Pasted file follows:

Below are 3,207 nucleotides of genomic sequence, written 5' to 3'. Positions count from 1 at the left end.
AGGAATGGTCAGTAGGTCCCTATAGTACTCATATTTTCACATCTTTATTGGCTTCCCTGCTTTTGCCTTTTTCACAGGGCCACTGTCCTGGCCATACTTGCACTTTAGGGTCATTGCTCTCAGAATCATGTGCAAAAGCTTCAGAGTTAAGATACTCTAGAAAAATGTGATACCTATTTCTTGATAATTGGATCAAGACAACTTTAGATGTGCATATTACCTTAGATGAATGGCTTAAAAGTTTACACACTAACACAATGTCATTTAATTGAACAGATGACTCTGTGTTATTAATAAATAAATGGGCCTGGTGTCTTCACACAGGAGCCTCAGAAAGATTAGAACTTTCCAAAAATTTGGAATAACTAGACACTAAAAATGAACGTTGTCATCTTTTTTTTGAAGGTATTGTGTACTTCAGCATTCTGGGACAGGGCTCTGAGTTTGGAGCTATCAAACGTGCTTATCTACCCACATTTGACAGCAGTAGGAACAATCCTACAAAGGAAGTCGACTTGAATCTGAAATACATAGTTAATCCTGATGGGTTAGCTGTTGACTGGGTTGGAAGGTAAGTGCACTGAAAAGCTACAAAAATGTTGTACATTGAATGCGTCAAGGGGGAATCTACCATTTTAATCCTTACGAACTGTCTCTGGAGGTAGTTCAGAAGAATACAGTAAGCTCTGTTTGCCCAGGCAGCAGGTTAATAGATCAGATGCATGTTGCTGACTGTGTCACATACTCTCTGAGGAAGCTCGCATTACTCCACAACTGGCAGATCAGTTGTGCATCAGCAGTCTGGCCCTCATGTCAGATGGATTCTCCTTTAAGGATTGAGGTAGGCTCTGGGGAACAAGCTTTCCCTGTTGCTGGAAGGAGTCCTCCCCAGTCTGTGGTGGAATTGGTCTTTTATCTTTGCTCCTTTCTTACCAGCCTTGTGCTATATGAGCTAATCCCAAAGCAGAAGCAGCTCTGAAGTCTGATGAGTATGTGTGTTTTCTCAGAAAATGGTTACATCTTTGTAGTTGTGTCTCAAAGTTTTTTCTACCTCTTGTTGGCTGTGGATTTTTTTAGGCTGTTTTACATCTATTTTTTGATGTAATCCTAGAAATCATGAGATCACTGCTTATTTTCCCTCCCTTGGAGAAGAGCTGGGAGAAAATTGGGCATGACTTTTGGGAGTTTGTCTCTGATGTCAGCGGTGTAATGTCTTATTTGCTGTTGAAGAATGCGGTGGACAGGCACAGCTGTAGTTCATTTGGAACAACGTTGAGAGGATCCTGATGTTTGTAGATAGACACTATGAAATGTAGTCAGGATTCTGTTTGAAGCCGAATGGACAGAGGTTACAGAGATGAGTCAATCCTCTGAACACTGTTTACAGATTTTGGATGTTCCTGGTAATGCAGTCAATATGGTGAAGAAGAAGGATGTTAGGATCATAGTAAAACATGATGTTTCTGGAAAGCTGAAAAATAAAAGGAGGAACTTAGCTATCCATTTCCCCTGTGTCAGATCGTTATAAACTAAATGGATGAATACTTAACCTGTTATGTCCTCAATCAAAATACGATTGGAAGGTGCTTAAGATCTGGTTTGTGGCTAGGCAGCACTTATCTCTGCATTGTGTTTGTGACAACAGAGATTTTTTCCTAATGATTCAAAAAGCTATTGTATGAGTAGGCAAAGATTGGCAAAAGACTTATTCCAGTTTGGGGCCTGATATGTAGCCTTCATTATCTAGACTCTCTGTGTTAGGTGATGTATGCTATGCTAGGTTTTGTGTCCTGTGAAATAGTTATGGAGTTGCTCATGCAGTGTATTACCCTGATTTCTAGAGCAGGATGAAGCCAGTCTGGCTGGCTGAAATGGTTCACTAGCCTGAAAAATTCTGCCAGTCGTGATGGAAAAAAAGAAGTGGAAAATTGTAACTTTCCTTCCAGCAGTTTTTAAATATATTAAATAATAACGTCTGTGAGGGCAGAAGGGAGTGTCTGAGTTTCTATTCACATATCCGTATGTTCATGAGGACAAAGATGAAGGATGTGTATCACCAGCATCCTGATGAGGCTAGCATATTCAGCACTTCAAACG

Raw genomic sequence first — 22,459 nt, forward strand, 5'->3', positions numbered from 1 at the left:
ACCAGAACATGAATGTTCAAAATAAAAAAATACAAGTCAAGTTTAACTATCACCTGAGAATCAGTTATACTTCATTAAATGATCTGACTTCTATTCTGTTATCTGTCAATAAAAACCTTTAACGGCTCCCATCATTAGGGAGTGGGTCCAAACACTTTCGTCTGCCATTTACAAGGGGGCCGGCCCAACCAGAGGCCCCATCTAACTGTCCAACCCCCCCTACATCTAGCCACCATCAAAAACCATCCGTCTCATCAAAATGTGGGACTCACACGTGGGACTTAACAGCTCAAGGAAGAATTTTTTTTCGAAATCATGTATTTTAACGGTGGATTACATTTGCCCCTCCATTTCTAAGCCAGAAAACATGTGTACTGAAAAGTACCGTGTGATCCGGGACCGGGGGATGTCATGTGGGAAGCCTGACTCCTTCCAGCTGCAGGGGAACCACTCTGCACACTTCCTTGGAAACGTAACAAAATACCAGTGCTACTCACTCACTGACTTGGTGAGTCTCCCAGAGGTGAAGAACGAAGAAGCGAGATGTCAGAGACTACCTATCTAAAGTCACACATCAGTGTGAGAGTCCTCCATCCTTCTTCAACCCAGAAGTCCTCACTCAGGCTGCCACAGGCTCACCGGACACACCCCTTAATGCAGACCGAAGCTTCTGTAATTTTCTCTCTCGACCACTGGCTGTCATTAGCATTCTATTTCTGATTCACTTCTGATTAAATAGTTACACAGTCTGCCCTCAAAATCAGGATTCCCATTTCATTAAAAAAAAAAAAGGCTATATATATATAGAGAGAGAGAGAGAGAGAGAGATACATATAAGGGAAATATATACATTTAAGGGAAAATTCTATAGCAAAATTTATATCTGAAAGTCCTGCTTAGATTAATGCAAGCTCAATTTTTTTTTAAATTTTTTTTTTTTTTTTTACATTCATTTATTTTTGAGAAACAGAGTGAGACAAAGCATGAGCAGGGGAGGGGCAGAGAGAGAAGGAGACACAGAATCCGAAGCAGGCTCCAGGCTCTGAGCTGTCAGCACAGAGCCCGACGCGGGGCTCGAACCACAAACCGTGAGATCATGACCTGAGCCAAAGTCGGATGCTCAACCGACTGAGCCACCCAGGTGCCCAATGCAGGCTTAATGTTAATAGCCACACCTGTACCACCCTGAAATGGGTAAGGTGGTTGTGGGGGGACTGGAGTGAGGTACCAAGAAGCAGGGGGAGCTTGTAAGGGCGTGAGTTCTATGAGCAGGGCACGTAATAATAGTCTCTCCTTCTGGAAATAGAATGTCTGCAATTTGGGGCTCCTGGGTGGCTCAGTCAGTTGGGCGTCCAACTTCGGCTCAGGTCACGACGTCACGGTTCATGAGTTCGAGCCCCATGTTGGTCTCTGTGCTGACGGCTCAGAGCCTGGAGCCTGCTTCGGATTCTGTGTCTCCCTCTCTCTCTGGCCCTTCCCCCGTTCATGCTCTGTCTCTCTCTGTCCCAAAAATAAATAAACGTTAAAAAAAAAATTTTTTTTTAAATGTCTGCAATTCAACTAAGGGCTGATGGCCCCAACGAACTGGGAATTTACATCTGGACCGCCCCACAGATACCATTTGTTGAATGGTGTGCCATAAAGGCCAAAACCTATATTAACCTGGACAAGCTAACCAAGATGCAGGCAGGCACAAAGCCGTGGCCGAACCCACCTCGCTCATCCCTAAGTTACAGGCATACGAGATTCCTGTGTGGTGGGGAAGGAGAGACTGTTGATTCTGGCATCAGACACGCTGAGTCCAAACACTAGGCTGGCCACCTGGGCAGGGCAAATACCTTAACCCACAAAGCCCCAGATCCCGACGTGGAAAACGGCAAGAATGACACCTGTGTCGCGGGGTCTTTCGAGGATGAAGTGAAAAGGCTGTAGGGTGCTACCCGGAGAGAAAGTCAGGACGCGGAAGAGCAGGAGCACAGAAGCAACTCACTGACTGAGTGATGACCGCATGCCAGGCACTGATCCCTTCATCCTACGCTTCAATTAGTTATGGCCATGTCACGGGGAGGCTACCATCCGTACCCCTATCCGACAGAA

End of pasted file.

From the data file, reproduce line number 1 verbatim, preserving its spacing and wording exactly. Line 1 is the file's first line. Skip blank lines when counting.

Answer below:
Below are 3,207 nucleotides of genomic sequence, written 5' to 3'. Positions count from 1 at the left end.